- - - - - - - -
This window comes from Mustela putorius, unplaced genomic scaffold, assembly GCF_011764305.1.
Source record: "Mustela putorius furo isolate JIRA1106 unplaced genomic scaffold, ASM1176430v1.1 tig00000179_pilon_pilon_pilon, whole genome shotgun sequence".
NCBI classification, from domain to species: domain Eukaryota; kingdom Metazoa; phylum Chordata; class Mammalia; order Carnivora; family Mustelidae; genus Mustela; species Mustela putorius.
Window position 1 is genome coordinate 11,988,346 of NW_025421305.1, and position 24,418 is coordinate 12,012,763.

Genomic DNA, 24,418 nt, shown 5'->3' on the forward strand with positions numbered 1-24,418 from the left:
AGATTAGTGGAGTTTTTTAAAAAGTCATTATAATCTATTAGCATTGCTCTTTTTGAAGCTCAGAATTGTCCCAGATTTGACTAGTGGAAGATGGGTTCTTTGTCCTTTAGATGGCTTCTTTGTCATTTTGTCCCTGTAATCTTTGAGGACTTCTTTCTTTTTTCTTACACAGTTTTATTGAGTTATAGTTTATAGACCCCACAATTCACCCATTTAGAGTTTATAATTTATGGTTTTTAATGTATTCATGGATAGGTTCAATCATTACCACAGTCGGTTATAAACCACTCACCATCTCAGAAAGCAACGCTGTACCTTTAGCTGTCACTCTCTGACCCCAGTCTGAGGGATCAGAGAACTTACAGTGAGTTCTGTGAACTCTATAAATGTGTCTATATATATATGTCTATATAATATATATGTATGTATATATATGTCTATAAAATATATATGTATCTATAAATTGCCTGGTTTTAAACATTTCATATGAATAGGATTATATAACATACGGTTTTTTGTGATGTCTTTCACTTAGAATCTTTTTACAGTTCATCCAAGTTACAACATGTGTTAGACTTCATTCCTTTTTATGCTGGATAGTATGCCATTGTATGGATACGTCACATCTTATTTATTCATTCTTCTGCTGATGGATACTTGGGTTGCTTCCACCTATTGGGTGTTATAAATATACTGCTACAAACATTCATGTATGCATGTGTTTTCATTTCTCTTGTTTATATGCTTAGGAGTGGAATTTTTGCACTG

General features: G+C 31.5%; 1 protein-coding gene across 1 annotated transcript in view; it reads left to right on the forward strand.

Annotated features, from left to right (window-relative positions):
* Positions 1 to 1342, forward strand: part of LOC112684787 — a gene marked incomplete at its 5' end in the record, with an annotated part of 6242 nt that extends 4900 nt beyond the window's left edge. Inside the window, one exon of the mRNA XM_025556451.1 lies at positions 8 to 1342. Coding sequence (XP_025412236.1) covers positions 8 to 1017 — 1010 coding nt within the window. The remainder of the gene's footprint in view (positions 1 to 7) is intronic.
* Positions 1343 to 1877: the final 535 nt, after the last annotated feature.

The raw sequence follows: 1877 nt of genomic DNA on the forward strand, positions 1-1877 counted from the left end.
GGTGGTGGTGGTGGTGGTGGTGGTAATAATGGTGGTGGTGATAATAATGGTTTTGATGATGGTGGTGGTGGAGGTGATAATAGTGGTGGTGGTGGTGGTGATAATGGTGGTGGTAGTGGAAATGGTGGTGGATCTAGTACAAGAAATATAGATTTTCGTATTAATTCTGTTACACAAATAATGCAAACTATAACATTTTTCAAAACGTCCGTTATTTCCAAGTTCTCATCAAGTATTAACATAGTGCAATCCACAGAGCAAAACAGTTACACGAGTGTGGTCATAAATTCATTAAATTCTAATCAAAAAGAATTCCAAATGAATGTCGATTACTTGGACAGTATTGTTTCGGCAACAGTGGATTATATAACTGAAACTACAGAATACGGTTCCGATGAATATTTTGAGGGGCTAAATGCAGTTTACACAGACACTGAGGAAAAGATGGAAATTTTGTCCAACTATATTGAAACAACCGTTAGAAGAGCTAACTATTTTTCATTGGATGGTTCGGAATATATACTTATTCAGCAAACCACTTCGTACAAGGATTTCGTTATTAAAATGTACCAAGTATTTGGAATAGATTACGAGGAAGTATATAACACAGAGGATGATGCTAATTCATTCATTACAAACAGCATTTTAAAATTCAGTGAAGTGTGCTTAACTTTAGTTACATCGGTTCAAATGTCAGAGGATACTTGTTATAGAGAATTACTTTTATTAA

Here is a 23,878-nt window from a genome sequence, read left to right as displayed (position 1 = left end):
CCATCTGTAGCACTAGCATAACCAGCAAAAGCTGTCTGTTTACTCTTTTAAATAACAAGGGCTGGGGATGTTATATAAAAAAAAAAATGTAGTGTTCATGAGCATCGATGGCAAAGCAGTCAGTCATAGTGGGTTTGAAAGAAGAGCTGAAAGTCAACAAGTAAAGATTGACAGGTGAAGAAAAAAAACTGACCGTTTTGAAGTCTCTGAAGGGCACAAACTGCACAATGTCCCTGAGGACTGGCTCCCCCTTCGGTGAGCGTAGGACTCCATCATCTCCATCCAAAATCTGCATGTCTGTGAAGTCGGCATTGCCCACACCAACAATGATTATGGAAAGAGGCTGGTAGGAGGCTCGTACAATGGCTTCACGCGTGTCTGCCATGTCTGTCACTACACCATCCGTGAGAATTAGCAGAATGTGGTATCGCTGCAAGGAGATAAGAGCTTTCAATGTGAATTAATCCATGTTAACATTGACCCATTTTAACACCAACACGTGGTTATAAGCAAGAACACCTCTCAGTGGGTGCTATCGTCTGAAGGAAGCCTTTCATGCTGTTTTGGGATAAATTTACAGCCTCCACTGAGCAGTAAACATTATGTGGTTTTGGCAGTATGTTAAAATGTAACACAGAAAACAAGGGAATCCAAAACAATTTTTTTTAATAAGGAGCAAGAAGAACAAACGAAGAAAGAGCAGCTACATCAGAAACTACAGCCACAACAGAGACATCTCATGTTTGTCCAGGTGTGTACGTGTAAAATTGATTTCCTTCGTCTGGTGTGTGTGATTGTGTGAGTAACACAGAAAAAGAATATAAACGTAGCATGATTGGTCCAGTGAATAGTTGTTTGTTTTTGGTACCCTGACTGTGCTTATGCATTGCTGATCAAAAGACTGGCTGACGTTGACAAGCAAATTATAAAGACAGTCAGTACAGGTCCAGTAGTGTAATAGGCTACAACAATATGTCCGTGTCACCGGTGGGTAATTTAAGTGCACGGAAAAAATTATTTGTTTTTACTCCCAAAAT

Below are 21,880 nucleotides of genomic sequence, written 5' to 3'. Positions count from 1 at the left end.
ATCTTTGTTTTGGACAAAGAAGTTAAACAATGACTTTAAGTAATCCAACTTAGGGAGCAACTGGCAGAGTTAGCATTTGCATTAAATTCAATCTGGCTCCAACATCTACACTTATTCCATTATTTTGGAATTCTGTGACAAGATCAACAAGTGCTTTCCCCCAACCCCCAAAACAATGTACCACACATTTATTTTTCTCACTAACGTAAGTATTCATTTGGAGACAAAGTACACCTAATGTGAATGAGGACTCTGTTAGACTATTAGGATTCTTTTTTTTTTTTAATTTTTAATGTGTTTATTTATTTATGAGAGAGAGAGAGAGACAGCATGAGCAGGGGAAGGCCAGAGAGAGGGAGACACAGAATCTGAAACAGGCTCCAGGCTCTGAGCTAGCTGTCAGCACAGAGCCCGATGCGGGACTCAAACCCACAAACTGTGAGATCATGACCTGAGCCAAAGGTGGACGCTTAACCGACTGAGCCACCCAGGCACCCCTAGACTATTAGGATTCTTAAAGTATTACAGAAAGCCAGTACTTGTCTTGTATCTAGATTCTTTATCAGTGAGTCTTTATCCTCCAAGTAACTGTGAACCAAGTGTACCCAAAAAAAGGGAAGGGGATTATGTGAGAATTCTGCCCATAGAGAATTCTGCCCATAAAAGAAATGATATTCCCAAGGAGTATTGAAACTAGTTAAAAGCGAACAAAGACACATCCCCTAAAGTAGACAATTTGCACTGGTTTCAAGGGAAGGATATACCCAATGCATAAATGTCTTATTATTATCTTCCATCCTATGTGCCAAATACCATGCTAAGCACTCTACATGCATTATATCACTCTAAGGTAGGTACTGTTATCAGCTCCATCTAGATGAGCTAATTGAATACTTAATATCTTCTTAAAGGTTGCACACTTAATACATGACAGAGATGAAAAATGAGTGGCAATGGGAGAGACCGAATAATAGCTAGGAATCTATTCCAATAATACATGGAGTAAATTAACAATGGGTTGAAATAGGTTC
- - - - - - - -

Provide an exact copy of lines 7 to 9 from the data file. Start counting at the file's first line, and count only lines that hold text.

General features: G+C 31.5%; 1 protein-coding gene across 1 annotated transcript in view; it reads left to right on the forward strand.

Annotated features, from left to right (window-relative positions):
* Positions 1 to 1342, forward strand: part of LOC112684787 — a gene marked incomplete at its 5' end in the record, with an annotated part of 6242 nt that extends 4900 nt beyond the window's left edge. Inside the window, one exon of the mRNA XM_025556451.1 lies at positions 8 to 1342. Coding sequence (XP_025412236.1) covers positions 8 to 1017 — 1010 coding nt within the window. The remainder of the gene's footprint in view (positions 1 to 7) is intronic.